Like or Dislike: Thumb up 2 Thumb down 1
  • CunNia on Apr 18, 2023 at 4:33 pm

    Proton is just selling a rebadged Chinese car. Same like P2, rebadged Daihatsu.. Not sure why they are called National car makers and enjoy substantial preferential price. Effectively what is so “national” about them.

    Like or Dislike: Thumb up 3 Thumb down 2
  • design look outdated and dull compare to other China brands

    Like or Dislike: Thumb up 0 Thumb down 0
  • Irene Iris on Apr 20, 2023 at 4:26 pm

    it would be interesting to read about the writer’s experience with the 2023 Proton X90 1.5L mild hybrid and how its power and performance compare to other large three-row SUVs on the market. It’s always exciting to see new vehicles entering the market, especially those with innovative technology like mild hybrid systems. Ultimately, whether the X90 has enough power will depend on the individual’s driving preferences and needs.

    Like or Dislike: Thumb up 1 Thumb down 0
  • Laugh on Apr 20, 2023 at 4:49 pm

    Just had the time to really look into the specs of this car and the review video.

    I have only 1 conclusion.
    This is not a car for the RAKYAT definitely a car suitable only for the T20s.

    Read in between the lines and it seems to be a fuel guzzler and high cost of maintenance.
    Just look at the tyre size and current price, power is not great as it seems on paper, Multilink rear suspensions and nvh not great like X70.

    All these are indicators of a low resale value vehicle.

    Can consider to wait for a used unit especially when the M40s who bought one, realises he cannot afford to have the tyres changed or rear tyres makan dalam with suspension links costing a bomb and hassle to check properly and replace.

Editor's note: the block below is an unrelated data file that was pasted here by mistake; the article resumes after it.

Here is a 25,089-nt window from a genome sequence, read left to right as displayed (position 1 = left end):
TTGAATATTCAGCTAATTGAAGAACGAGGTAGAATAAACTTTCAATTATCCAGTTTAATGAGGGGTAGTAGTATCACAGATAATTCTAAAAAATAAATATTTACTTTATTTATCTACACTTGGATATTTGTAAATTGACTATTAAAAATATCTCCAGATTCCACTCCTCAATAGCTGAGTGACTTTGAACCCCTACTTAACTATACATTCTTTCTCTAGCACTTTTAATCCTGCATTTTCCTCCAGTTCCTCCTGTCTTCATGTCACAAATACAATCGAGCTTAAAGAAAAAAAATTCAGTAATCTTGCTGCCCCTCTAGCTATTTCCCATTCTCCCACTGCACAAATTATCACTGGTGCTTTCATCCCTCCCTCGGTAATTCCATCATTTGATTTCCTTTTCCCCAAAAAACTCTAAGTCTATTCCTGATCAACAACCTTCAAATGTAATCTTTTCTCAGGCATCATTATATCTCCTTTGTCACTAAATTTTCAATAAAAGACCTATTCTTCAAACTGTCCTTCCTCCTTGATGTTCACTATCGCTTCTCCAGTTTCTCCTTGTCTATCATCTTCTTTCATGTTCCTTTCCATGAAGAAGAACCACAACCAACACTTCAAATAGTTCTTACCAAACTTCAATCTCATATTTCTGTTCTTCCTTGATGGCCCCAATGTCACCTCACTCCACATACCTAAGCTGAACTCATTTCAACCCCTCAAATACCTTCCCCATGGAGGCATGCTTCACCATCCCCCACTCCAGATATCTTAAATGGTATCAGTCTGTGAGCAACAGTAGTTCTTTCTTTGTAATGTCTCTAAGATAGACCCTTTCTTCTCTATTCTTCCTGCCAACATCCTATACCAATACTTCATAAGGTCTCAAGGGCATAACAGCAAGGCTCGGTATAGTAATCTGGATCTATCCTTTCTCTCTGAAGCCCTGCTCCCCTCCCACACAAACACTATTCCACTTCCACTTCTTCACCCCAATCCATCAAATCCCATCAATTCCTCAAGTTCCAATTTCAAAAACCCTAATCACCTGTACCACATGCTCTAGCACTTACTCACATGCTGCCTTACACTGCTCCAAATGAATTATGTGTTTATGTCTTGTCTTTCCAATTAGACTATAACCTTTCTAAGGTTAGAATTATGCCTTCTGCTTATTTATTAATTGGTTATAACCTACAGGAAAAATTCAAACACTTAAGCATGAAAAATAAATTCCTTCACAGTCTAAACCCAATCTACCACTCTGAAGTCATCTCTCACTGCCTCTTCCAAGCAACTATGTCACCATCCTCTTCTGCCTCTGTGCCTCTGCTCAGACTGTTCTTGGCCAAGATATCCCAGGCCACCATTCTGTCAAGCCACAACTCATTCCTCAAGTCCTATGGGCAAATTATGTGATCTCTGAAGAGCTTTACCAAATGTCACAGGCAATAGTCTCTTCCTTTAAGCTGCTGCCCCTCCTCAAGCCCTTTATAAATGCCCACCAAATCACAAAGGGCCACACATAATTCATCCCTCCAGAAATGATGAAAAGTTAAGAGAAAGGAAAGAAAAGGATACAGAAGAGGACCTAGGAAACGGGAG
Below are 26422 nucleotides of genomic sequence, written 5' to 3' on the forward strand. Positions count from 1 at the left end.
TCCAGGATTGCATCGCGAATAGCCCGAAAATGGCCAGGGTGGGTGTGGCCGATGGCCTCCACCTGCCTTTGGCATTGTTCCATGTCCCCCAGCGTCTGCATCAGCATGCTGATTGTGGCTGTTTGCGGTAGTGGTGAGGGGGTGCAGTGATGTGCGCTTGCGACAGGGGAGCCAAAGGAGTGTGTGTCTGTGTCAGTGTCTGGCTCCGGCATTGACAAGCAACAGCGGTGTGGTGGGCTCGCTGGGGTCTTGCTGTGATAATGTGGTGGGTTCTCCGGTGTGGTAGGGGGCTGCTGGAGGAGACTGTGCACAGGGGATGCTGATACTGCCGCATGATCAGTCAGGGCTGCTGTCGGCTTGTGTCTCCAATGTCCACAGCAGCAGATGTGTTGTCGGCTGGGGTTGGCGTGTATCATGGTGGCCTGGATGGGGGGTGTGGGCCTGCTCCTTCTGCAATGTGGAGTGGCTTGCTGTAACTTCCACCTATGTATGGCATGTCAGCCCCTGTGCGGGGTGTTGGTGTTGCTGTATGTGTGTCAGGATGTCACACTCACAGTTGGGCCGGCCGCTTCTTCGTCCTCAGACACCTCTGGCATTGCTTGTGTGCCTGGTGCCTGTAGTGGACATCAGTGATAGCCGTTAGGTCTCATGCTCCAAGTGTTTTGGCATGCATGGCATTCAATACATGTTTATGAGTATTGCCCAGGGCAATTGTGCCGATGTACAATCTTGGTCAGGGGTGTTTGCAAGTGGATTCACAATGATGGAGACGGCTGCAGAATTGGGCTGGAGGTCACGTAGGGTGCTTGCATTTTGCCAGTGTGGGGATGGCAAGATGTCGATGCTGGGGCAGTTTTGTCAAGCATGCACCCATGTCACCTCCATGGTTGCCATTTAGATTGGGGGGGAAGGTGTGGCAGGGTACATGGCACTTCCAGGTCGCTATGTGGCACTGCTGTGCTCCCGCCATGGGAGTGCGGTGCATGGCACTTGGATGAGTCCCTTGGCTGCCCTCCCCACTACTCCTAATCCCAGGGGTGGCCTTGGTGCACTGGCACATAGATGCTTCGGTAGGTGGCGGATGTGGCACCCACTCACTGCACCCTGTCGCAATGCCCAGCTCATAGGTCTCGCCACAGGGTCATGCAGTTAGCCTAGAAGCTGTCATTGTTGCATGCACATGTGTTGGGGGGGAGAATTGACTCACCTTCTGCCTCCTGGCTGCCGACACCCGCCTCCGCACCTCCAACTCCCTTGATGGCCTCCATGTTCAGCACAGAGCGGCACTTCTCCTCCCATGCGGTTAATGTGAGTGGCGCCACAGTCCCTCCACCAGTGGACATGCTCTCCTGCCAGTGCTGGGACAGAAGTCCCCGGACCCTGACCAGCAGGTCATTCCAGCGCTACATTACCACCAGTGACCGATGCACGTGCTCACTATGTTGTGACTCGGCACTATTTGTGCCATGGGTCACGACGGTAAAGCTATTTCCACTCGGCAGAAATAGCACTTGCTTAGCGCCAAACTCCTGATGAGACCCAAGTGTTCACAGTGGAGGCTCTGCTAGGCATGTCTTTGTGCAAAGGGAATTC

Like or Dislike: Thumb up 5 Thumb down 2
  • Indonputra on Apr 26, 2023 at 11:17 am

    Tofu besar ni boleh sumbat ramai

    Like or Dislike: Thumb up 1 Thumb down 0
  • newme on May 03, 2023 at 9:57 am

    frankly, I had waited for X90 since it was announced. But now that we have official photos, I’m not interested anymore. The AC dashboard design is so DISGUSTING. The front-grille is also very UGLY, it look like someone punched the car hard in the mouth and it sunk inwards.

    Like or Dislike: Thumb up 2 Thumb down 1
  • AMBROSE ADETUNJI BELLO on May 07, 2023 at 3:27 am

    Do you have a show room in Nigeria

    Like or Dislike: Thumb up 0 Thumb down 0
  • Aikon on May 08, 2023 at 6:12 pm

    Yup, it is definitely not a car for the rakyat. Since the new direction, they’re focused on profitability (they need to pay shareholders right?) and market sustainability. Have a look, are any of the X models made for the B40? The only people who makes cars for that segment is the obvious other Malaysian brand, hence their greater sales numbers. And, Proton never said the X90 was for the masses. For those who still want a big 7-seater at a certain price point, they can get the Exora. So, it is no longer the company that the old PM envisioned it to be. It is a company like any other today. Yes, those tyres cost in access of RM450 each these days. So, the owner will need to be able to at least change 2 when the time comes. Luckily, you don’t change tyres or suspension components everyday.

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  • Lalailitamplom on May 10, 2023 at 1:52 pm

    Bila proton nk design mcm geely buat ni, tkkn nk bergantung ngn org jer